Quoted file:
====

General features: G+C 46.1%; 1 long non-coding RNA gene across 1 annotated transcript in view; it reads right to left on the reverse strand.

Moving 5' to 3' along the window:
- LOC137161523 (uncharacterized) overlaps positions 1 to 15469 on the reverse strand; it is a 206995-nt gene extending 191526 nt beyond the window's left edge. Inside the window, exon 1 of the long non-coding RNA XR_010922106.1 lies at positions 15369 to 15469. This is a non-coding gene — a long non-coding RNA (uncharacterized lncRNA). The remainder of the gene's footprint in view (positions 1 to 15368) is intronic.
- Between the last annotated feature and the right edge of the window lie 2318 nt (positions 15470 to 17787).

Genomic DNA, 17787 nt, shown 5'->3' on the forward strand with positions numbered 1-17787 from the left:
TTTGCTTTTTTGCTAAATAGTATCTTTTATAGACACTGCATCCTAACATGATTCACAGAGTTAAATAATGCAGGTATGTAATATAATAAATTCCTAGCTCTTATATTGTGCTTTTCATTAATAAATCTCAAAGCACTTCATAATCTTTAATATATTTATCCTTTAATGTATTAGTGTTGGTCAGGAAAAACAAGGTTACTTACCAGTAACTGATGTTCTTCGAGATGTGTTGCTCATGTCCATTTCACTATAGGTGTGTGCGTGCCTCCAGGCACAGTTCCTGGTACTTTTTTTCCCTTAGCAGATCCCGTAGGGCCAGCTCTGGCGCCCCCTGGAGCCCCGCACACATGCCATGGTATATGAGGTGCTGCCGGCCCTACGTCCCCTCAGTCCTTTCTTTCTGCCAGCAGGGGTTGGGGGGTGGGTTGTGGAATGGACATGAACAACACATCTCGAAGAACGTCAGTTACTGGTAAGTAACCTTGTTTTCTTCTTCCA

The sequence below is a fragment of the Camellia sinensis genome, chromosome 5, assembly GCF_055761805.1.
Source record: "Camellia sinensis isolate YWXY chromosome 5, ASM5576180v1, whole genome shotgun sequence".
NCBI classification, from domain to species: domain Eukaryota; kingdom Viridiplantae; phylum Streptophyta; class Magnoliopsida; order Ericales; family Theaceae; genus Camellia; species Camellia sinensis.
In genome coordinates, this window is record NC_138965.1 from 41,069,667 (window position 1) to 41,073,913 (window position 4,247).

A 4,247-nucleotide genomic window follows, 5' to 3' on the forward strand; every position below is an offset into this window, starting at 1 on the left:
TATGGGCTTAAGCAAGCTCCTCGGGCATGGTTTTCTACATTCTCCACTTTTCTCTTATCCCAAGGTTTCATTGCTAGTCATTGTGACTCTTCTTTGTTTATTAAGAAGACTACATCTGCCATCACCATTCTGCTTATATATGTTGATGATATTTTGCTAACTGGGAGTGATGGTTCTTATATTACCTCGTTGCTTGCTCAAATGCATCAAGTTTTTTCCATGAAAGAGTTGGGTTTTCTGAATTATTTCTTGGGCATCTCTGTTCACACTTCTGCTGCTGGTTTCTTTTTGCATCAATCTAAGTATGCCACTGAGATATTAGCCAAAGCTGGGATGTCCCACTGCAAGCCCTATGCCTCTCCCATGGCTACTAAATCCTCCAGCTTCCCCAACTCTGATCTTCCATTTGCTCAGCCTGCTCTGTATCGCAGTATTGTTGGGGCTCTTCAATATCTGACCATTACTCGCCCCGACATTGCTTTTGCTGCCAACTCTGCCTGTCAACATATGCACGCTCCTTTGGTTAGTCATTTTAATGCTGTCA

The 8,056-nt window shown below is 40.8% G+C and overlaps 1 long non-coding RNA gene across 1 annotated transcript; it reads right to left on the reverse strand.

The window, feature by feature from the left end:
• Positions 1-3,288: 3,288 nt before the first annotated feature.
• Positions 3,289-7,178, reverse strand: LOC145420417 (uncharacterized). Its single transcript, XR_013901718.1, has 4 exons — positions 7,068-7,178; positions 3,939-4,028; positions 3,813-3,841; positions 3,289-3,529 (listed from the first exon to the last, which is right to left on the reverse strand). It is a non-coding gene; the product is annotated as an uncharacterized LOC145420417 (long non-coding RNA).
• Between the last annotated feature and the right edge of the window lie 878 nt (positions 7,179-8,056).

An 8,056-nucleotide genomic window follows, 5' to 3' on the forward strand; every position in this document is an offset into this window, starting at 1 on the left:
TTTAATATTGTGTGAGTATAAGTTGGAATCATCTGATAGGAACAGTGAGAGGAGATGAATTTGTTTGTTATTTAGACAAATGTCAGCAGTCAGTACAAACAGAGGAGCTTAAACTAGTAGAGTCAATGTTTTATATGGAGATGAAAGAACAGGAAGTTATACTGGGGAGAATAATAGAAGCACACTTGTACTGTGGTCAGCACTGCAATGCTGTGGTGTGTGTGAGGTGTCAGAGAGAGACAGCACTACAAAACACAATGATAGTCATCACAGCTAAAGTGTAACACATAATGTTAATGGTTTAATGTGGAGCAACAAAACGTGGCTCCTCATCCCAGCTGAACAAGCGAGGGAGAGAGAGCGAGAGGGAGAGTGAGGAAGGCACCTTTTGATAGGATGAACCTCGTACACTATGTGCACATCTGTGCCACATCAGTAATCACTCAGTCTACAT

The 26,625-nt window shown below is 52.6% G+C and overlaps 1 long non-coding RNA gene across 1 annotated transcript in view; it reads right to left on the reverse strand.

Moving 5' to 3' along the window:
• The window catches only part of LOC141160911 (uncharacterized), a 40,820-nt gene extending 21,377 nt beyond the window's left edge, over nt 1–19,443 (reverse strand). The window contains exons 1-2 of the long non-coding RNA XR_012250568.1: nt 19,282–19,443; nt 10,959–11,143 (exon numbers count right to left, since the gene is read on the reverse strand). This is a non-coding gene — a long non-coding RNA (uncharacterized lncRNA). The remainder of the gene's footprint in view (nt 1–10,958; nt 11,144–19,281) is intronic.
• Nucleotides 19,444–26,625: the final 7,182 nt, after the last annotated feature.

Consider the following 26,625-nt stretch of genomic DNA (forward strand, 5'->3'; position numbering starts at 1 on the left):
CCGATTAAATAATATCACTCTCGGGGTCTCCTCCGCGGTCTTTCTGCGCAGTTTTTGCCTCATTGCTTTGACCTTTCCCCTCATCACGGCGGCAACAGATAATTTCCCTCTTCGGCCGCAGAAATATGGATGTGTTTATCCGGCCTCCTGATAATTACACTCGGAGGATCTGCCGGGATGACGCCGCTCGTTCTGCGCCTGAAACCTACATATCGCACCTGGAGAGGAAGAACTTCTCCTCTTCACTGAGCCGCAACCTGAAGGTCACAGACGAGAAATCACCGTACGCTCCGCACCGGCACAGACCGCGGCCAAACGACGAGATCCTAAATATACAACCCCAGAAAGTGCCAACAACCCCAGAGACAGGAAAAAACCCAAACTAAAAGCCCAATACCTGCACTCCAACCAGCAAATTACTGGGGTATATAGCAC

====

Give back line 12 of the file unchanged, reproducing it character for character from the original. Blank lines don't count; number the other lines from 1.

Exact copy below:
TATGGGCTTAAGCAAGCTCCTCGGGCATGGTTTTCTACATTCTCCACTTTTCTCTTATCCCAAGGTTTCATTGCTAGTCATTGTGACTCTTCTTTGTTTATTAAGAAGACTACATCTGCCATCACCATTCTGCTTATATATGTTGATGATATTTTGCTAACTGGGAGTGATGGTTCTTATATTACCTCGTTGCTTGCTCAAATGCATCAAGTTTTTTCCATGAAAGAGTTGGGTTTTCTGAATTATTTCTTGGGCATCTCTGTTCACACTTCTGCTGCTGGTTTCTTTTTGCATCAATCTAAGTATGCCACTGAGATATTAGCCAAAGCTGGGATGTCCCACTGCAAGCCCTATGCCTCTCCCATGGCTACTAAATCCTCCAGCTTCCCCAACTCTGATCTTCCATTTGCTCAGCCTGCTCTGTATCGCAGTATTGTTGGGGCTCTTCAATATCTGACCATTACTCGCCCCGACATTGCTTTTGCTGCCAACTCTGCCTGTCAACATATGCACGCTCCTTTGGTTAGTCATTTTAATGCTGTCA